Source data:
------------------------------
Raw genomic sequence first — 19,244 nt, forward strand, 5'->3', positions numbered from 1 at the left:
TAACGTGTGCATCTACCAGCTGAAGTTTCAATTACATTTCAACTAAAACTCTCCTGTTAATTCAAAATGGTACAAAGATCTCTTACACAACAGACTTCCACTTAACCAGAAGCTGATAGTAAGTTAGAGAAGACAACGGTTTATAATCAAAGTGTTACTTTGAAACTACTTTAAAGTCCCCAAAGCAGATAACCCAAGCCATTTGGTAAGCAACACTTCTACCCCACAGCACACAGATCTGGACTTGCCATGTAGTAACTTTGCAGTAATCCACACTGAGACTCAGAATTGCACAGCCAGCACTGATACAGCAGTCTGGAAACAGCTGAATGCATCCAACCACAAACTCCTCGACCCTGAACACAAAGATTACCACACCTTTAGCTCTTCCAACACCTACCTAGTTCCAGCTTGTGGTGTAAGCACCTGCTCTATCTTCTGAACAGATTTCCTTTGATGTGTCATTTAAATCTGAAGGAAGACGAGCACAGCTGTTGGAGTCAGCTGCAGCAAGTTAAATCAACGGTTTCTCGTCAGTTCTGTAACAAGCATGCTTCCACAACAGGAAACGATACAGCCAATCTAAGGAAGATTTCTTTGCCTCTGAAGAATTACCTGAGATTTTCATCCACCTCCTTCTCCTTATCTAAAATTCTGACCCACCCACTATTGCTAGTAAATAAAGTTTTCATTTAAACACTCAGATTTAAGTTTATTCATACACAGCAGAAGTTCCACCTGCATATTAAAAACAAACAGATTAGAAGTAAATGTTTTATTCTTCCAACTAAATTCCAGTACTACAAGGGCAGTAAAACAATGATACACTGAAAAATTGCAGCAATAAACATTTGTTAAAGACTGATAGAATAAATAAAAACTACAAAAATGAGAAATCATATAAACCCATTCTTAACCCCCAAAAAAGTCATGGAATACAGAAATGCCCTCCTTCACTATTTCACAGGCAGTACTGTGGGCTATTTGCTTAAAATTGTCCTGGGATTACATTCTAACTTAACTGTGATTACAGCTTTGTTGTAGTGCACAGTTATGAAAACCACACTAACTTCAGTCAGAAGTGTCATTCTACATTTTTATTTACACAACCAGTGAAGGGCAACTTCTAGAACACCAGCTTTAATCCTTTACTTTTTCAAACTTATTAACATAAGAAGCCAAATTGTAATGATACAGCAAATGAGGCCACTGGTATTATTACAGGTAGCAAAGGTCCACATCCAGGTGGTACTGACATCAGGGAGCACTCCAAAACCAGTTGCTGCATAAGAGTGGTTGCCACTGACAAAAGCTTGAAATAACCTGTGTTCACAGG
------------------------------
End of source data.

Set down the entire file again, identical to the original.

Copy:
Raw genomic sequence first — 19,244 nt, forward strand, 5'->3', positions numbered from 1 at the left:
TAACGTGTGCATCTACCAGCTGAAGTTTCAATTACATTTCAACTAAAACTCTCCTGTTAATTCAAAATGGTACAAAGATCTCTTACACAACAGACTTCCACTTAACCAGAAGCTGATAGTAAGTTAGAGAAGACAACGGTTTATAATCAAAGTGTTACTTTGAAACTACTTTAAAGTCCCCAAAGCAGATAACCCAAGCCATTTGGTAAGCAACACTTCTACCCCACAGCACACAGATCTGGACTTGCCATGTAGTAACTTTGCAGTAATCCACACTGAGACTCAGAATTGCACAGCCAGCACTGATACAGCAGTCTGGAAACAGCTGAATGCATCCAACCACAAACTCCTCGACCCTGAACACAAAGATTACCACACCTTTAGCTCTTCCAACACCTACCTAGTTCCAGCTTGTGGTGTAAGCACCTGCTCTATCTTCTGAACAGATTTCCTTTGATGTGTCATTTAAATCTGAAGGAAGACGAGCACAGCTGTTGGAGTCAGCTGCAGCAAGTTAAATCAACGGTTTCTCGTCAGTTCTGTAACAAGCATGCTTCCACAACAGGAAACGATACAGCCAATCTAAGGAAGATTTCTTTGCCTCTGAAGAATTACCTGAGATTTTCATCCACCTCCTTCTCCTTATCTAAAATTCTGACCCACCCACTATTGCTAGTAAATAAAGTTTTCATTTAAACACTCAGATTTAAGTTTATTCATACACAGCAGAAGTTCCACCTGCATATTAAAAACAAACAGATTAGAAGTAAATGTTTTATTCTTCCAACTAAATTCCAGTACTACAAGGGCAGTAAAACAATGATACACTGAAAAATTGCAGCAATAAACATTTGTTAAAGACTGATAGAATAAATAAAAACTACAAAAATGAGAAATCATATAAACCCATTCTTAACCCCCAAAAAAGTCATGGAATACAGAAATGCCCTCCTTCACTATTTCACAGGCAGTACTGTGGGCTATTTGCTTAAAATTGTCCTGGGATTACATTCTAACTTAACTGTGATTACAGCTTTGTTGTAGTGCACAGTTATGAAAACCACACTAACTTCAGTCAGAAGTGTCATTCTACATTTTTATTTACACAACCAGTGAAGGGCAACTTCTAGAACACCAGCTTTAATCCTTTACTTTTTCAAACTTATTAACATAAGAAGCCAAATTGTAATGATACAGCAAATGAGGCCACTGGTATTATTACAGGTAGCAAAGGTCCACATCCAGGTGGTACTGACATCAGGGAGCACTCCAAAACCAGTTGCTGCATAAGAGTGGTTGCCACTGACAAAAGCTTGAAATAACCTGTGTTCACAGG